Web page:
I then decided that it would be nice if these two effects sort of took turns – the wave would move one way and then the other. So I created another sine wave, waveInOut, which moves a bit slower. Rather than taking an average of waveIn and waveOut, I took a weighted average, the weight being taken from waveInOut. This weight doesn’t vary by position along the string – I just use waveInOut.v(0). I could have used position along the string, but you want the effect to be ordered enough that a viewer can see a pattern, but no so ordered that it’s predictable. Another issue is that people aren’t going to be looking at it for very long, so it’s can’t be too visually chaotic.
Finally, I decided that it would be nice to have some sparkly highlights simulating ripples. So I made rippleBase and rippleMul. These run fairly quickly, and the effect is difficult to describe. But I was happy with it. I add this as a pure blue component to the final result, just to mix it up a little.
Finally, I felt that maybe a high-tide/low-tide component would be nice, so I added a tide Sine object with a frequency of ‘once every half hour’, which would adjust the overall effect of the main wave components.
The point of all this being: once you have defined an object that does something definite and simple, playing about with it is reasonably easy. With the Sine object defined, fooling about with different frequencies, different intensities, different combinations of waves is simpler.
I’m pretty happy with the effect I eventually got. The main issue was the ‘tide’ thing. Having a half-hour cycle is kinda cool, but no-one is standing there looking at them for that long, so it was a bit pointless. The lights were not bright enough for the site, and having them slowly go dim over time didn’t work well on the day. My clients addressed this by rebooting the whole thing periodically, which isn’t ideal.
Well, with all those parameters to play with, you’d like your client to be able to play with them. I built a mounting box for the project out of a small plastic food container and put a potentiometer and a couple of buttons in it. This allows you to get numbers into the sketch.
Ultimately, I rigged it up so that you could control the overall speed of the effect and the hightide/lowtide brighness. As I mentioned, the whole ‘tide’ thing was a bad idea, so ultimately this control box was pretty useless. I stuck the Arduino itself into it, but that’s all it turned out to be good for.
These days, I’d provide a web interface. Several ways to do this.
Why bother? It’s some background lights for the real show, which is the art stuff and art words. Relax! Just because I’m doing up some blinkenlights, doesn’t mean it’s the most important thing in the world. Get it right and put that in the code. Of course: this means that you really need to see the final result installed so that you can perform final code tweaks.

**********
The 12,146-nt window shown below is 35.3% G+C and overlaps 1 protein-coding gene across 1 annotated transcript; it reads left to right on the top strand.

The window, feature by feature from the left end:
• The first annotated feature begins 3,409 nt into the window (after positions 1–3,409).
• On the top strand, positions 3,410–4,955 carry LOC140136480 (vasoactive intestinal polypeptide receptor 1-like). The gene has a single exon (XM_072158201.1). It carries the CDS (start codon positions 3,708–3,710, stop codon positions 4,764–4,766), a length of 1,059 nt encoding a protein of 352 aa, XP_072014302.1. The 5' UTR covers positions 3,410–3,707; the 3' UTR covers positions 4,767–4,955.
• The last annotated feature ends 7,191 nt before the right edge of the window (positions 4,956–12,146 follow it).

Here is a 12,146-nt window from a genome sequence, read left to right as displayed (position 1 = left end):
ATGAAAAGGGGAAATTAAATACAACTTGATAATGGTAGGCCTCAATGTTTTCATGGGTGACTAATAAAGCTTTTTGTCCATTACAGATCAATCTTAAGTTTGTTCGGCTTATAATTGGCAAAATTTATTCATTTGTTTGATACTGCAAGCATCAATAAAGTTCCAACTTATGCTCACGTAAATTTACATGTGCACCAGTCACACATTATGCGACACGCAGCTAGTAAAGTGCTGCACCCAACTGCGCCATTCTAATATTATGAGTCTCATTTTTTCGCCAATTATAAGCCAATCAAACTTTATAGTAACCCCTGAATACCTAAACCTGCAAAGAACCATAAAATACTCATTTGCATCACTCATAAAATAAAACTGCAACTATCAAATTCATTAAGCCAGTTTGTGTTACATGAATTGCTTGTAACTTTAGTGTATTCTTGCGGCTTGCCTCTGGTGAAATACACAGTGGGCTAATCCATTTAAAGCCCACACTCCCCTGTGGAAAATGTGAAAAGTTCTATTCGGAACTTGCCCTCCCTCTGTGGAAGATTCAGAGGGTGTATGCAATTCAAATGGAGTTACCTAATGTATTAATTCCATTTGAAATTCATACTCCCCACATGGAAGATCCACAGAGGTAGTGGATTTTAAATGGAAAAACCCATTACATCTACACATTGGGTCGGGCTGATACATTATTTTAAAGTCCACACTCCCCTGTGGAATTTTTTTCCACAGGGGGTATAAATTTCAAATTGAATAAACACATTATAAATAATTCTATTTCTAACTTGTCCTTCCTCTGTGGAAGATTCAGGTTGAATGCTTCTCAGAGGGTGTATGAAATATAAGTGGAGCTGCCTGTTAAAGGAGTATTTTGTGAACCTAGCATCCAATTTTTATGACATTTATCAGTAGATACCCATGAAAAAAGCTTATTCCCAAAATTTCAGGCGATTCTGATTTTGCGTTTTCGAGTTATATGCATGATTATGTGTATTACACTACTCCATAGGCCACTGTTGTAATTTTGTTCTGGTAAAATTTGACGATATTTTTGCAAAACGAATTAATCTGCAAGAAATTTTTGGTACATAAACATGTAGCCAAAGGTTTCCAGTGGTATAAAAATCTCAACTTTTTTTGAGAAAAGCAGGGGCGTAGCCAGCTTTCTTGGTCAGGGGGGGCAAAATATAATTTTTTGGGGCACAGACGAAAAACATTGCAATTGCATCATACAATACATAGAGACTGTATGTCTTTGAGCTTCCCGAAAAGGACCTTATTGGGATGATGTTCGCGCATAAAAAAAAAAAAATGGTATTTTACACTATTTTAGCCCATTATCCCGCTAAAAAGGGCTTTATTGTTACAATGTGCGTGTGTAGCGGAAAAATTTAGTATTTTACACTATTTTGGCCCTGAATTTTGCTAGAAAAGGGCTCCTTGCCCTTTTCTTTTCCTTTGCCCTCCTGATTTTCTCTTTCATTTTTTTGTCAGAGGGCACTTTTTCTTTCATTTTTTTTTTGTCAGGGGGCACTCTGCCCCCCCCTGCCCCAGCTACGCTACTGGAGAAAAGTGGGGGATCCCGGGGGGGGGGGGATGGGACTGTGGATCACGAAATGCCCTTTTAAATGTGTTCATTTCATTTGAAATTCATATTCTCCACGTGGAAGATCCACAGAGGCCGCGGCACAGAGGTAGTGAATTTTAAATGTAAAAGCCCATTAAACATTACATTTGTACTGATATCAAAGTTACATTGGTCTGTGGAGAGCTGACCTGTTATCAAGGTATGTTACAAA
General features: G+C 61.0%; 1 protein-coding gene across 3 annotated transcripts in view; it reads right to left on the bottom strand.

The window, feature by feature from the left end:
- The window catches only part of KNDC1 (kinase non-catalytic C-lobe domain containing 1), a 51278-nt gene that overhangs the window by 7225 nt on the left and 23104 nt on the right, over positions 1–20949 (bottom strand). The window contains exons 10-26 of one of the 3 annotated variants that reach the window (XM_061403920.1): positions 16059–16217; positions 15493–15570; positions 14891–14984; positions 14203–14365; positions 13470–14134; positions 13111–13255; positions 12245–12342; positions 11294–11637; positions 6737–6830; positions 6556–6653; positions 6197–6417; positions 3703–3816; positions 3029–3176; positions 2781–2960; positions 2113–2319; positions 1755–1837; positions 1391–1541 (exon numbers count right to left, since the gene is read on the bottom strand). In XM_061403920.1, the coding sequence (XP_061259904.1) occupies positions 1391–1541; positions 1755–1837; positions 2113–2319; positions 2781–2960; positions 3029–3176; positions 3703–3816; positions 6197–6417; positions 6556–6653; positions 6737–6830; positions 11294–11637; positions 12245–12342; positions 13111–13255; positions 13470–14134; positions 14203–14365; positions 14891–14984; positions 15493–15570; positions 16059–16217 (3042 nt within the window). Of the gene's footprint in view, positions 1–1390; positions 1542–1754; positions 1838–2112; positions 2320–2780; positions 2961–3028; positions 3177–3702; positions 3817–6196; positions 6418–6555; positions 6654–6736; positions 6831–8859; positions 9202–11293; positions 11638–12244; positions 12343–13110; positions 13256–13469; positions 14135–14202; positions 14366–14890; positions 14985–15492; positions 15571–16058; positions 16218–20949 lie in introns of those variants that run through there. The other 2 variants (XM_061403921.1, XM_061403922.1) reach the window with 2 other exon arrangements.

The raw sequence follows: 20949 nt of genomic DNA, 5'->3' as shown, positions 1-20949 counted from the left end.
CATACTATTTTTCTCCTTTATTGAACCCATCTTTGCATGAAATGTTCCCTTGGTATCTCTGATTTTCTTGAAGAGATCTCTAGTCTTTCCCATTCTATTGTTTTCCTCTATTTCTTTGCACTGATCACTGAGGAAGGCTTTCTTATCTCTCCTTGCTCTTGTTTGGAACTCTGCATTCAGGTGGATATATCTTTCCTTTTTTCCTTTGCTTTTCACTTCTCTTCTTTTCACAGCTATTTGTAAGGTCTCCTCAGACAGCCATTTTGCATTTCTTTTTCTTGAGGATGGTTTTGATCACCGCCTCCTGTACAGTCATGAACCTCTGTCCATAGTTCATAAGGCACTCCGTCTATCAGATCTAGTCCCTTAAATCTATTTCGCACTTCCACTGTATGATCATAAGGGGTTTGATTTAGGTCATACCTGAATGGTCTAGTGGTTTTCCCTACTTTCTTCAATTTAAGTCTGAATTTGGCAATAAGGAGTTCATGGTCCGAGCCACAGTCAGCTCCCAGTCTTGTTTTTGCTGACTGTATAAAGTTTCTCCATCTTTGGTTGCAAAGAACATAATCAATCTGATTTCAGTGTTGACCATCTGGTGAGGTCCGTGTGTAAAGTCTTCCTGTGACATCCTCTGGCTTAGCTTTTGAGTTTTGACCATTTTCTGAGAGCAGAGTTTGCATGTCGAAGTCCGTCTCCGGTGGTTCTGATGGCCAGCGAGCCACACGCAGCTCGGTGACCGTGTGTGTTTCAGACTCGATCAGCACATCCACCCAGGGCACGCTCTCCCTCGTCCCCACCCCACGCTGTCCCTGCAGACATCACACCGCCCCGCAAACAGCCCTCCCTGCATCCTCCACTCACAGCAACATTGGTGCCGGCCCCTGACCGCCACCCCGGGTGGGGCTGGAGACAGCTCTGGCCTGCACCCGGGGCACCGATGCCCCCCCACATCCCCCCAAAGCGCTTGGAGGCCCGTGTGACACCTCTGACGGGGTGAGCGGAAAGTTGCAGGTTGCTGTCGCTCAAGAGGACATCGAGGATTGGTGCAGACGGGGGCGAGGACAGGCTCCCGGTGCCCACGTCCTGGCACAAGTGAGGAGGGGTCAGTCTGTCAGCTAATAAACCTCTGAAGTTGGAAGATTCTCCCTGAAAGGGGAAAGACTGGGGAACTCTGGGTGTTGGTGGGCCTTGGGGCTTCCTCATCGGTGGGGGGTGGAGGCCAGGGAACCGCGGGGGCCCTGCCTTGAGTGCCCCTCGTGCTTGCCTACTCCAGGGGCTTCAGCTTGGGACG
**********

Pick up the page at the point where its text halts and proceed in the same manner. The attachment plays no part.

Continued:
This is not ideal if you want the general public to be able to fool with the settings, because network interaction will interfere with the display. It will freeze or get choppy while pages are being served.
There’s issues with storage, too. Web pages are bulky, especially if you want images. So we are talking SD cards. It’s really not worth it.
Put the webpage elsewhere, have the arduino accept JSON packets from the HTML forms. I have had some sucess using AngularJS for this. The NodeMCU connects to the household web router, with the SSID and password being given to the arduino over a serial connection and stored in EEPROM. Most of the web page content is on wordpress or something.
For the ‘art installation in a shipping container’ situation … perhaps you’d want to set up a router.
That is, you have a computer hidden behind a cushion somewhere and an app running on it talking to the arduino over USB. I’m tending to think this would be the best option if you want to let the system communicate with the general public, simply because it allows you to use a domain name. Have the domain name point at a server on that computer, and have it connected via serial to the microprocessor. To keep people from fooling with the exhibit remotely, have a password that changes periodically.
In general, it helps if you have a fairly definite idea of what you want a system to do. “It should have public interaction” needs to be narrowed down a bit.
Any system that involves serving up web pages is going to need something better than a microprocessor to actually serve them up. A microprocessor can do it, but not well.
I would not be inclined to attempt this remotely, communicating via skype or email.
So, the big day came. We were going to actually mount these lights into Tracey’s art thing.